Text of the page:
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Purchase bulk wine? Here’s how to document it to meet TTB & CA requirements

Bulk wine. That’s the wine industry term for wine that isn’t in a bottle yet. Instead it is sitting at a permitted winery site in some sort of container, be that a stainless steel tank, a barrel, a drum or a keg or these days perhaps a cement “egg”. Wineries will decide to sell some of their bulk wine that they don’t plan to use in their bottled blends. They’ll put it on the bulk wine market through a wine broker. Every day on the Wine Business website they list a link to the “Recent sales of grapes and bulk wine“.

When wineries purchase wine from the bulk wine market there is a specific document that comes with the delivery of that wine, called a bill of lading or a transfer in bond record to the TTB. That document is required to have specific details on it to satisfy TTB regulation requirements. Here in California there is also a state requirement for documenting the sale which is a weighmaster certificate. 

Wineries on both ends of the sales transaction have responsibility for ensuring that both of these regulated documents are completed correctly. What exactly are the details that must be listed on each of these documents?

For the TTB they have a specific set of items that are required to be listed on any “transfer in bond” record which is what they call a bill of lading for shipping wine between wineries. Here are a few of the items they require:

  • The name, address & registry number of the proprietor and consignee 
  • Shipping date
  • Alcohol content OR tax class
  • volume shipped in gallons or liters
  • The varietal, vintage, appellation or any other information that may be stated on the label

To meet the requirements for the weighmaster certificate, which are regulated by the California Department of Food & Agriculture this document must contain 13 items, a sample of which can be seen here: Weighmaster certificate requirements

The reason for the weighmaster certificate requirement here in California is that a bulk wine sale is just that, a sales transaction and the completion of a weighmaster certificate means that the full set of weights for a load of bulk wine were completed by a site with a weighmaster license. Those weights will then be used to convert them into the gallons delivered which will be the number used to base the payment of the sales transaction between the wineries.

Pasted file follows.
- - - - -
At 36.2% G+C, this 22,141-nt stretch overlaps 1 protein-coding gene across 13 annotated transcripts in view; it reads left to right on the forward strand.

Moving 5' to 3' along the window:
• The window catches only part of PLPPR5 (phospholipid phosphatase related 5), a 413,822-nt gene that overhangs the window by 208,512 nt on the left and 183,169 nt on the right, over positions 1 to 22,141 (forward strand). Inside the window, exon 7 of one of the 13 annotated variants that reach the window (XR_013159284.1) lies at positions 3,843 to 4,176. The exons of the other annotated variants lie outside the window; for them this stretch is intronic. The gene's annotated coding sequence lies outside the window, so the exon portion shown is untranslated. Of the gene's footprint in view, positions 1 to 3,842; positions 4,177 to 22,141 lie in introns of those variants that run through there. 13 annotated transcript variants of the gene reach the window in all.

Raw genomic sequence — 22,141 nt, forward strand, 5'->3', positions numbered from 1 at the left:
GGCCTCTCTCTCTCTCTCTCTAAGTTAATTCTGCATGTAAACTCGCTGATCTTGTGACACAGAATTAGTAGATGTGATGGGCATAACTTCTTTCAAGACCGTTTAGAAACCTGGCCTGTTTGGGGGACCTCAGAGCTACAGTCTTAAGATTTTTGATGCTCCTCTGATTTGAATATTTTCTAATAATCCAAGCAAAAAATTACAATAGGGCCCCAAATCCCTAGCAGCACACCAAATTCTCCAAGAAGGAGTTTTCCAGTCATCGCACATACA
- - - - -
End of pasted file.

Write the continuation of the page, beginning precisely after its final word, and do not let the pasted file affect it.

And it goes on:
In working with wineries I regularly see completed bills of lading for bulk wine movements. These are both bills of lading they received from another winery or ones that they completed themselves. Now perhaps it is just my years of winery compliance background but the errors I regularly see on these completed forms is my business’ world version of nails on a chalkboard. 

Some of the most common issues I see on these (translation: they were filled out incorrectly) are:

  • The registry number requirement. Wineries- your registry number is the one that starts with either BW or BWN (!!) It is NOT the one that starts with your state’s abbreviation! 
  • The name and address of the winery the wine is sent to. Sounds simple enough right? Time and time again I see the wrong winery name listed in the receiving winery section. What is required to be listed there is the actual name that is listed on that winery’s TTB permit. The address then also of course needs to be the actual physical address of the winery site, not the “office” address which these days is often another site.
  • The vintage, varietal and appellation summary. Some common mistakes I see here are they are either illegible or incomplete.  Many bills of lading are still hand written thus the common illegible issue. Plain and simple they are chicken scratch. In my years at wineries whenever I was on the receiving end of a BOL that I couldn’t read I simply called the sending winery and requested that they send me a clearly written revised one. (their responsibility)  As far as the wine blend summaries being incomplete the issue I’ll see here is that they won’t match up with the blend summary originally provided by the wine broker when the purchasing winery sampled it. For example a wine broker’s blend summary listed a wine blend as 80% Cabernet Sauvignon & 20% Petite Sirah, 90% Napa Valley & 10% Lake County, & 100% 2014. In contrast to this the BOL sent with the shipment will list the varietal and vintage details accurately but the appellation will list 100% Napa County. The issue with this is that it will directly impact what the purchasing winery will qualify to list on the label that this purchased wine becomes a part of. It would NOT qualify to list Napa Valley as the appellation as it’s “source document” (what the TTB calls the BOL in these situations) does not document it as Napa Valley.  Here again the receiving winery needs to call the sending winery and request that they send them a revised BOL with the full accurate blend details.

If you’re reading this and have any follow up questions for your winery related to properly documenting this common activity of purchasing bulk wine feel free to respond to this post or sign up for one of my “Compliance Check in Calls”